The rule for a hardy species in winter, as the late Curtis Mayfield might have put it, is to keep on keeping on.

For all her comfort with cold-climate botany, Dr. Sankaran said that she had gone through her own period of winter shock and acclimatization. “I grew up in the southern part of India,” she said. “I didn’t ever have to wear a jacket, a sweater, ever.”

When she arrived in southern Illinois 14 years ago to continue her university studies, she observed autumn color for the first time. “The campus was so beautiful. I loved my fall. It was as I’d seen it in the movies.”

“It was the same that winter, too,” she continued. “Until I stepped out on the ice. And I hated it.”

A dry cold

You can bull your way through winter, or you can wait it out. Patience is the guiding principle for the shameless leaf-shedders, said Jamie Boyer, 41, an evolutionary biologist and the vice president of children’s education at the botanical garden.

“We think of deciduousness connected to cold,” he said. “Ultimately, it seems to be a condition that’s developed to respond to drought. We see them” — that is, deciduous plants — “in tropical dry areas.”

You could almost call it a matter of self-restraint, an angiosperm’sa flowering plant version of Lap-Band surgery. January’s frozen ground brings a dry spell. Yet, Dr. Boyer said, “on a nice sunny day, if that plant had leaves, it would want to photosynthesize. If water is limiting, that’s going to cause problems for a plant. It’s like sucking on a straw with nothing at the bottom of the cup.”

It helps here to picture the hydraulic system that is, say, an oak tree. “As long as the temperature is warm and they’re exposed to light, their stomata are going to open,” Dr. Boyer said. “Water is moving through them. It’s almost a passive process.” Dozens of gallons of water (some 90 percent of each day’s drink) transpire through the leaves and into the air.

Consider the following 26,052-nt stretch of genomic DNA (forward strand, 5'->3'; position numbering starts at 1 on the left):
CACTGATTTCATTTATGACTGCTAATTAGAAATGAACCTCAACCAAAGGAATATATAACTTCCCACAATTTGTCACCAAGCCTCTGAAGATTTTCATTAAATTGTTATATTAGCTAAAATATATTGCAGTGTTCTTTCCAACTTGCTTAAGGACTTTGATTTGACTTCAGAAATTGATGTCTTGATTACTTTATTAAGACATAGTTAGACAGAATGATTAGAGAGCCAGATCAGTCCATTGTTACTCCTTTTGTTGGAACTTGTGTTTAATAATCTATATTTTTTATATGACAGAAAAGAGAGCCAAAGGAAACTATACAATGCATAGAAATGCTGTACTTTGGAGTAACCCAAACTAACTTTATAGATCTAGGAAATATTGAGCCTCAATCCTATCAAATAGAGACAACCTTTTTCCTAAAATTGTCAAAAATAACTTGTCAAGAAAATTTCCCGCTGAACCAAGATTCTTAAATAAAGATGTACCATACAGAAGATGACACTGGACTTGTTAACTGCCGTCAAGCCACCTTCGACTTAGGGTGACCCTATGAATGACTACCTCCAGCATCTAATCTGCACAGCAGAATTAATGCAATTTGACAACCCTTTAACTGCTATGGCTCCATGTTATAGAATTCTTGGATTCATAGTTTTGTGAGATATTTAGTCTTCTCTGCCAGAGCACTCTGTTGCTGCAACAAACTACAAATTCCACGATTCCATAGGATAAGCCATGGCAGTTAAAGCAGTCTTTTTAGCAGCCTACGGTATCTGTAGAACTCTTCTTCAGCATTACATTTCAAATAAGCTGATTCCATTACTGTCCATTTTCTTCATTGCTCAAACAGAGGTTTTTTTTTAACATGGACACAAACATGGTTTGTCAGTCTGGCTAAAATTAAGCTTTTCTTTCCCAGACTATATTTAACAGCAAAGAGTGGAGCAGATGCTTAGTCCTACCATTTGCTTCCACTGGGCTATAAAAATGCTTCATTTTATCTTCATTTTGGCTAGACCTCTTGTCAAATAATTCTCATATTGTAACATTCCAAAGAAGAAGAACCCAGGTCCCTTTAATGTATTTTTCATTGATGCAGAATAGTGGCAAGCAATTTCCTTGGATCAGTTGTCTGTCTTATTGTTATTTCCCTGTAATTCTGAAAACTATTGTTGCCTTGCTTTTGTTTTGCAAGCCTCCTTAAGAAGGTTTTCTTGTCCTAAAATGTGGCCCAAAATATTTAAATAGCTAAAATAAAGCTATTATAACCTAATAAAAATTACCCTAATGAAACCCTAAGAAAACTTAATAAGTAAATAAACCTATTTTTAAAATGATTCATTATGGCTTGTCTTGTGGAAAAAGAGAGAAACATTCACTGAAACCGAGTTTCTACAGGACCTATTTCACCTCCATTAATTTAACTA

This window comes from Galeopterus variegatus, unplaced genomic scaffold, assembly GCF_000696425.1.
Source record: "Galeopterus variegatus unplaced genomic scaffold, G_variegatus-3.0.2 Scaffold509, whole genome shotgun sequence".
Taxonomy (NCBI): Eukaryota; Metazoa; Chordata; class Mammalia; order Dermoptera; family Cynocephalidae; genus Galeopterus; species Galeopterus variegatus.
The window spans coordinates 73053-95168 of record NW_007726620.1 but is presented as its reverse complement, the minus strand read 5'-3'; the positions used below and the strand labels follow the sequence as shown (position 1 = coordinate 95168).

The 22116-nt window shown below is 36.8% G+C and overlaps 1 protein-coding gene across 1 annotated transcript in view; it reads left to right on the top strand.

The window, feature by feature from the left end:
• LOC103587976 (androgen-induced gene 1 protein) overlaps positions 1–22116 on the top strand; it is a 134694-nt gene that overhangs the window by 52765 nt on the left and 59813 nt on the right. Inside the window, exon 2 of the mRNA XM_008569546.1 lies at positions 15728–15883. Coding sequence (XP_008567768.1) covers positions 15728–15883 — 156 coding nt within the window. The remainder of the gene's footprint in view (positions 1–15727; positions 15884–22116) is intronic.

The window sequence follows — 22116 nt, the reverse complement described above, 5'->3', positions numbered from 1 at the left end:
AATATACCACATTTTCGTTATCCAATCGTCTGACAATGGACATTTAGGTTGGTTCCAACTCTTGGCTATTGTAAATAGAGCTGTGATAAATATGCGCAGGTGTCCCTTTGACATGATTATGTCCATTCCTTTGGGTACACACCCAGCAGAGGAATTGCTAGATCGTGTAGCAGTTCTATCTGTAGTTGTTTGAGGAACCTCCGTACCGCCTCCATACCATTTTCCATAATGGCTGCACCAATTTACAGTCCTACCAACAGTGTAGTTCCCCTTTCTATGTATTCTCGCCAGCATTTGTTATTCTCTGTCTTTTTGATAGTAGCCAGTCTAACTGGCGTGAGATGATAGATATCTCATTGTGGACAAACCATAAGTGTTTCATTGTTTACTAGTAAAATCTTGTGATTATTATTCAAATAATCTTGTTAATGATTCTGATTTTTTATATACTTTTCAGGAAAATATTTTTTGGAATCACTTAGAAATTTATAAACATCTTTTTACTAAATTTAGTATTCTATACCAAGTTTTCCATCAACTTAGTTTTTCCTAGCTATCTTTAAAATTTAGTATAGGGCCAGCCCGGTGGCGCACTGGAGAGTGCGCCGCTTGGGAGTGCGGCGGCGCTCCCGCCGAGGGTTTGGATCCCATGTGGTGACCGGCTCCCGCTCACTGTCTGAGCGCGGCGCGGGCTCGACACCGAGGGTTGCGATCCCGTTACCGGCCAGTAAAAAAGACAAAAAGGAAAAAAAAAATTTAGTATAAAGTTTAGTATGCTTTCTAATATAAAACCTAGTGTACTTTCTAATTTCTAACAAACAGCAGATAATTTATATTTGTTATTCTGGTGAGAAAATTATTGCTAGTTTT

And if the ground is dry? Ditch the leaves.

The rhododendron, a broadleaf evergreen, was playing out a different gambit. “It has decided to hold on to its leaves,” Dr. Boyer said, which are “tough and leathery.” The result is that the plant “can be doing some photosynthesis on a day like this, where this Japanese maple there has nothing going on. You lose today, buddy!”

Dr. Boyer is the co-director of the garden’s citizen-science program, which dispatches participants around the grounds to make phenological observations. That is, to detail the seasonal changes in the environment.

Before you can make sense of phenology, you have to recognize the plants. It wasn’t until 1819Parishes and towns in the Burgundy region of France have recorded the date of the pinot noir grape harvest every year since 1370. that the botanist John Torrey published the city’s first thorough flora, “A Catalogue of Plants Growing Spontaneously Within Thirty Miles of the City of New-York.”

Methodical phenological data at the botanical garden goes back just a decade. But it was Dr. Boyer’s nonscientific reckoning that bulbs appeared to be shooting up at the garden this year “pretty stinking early.”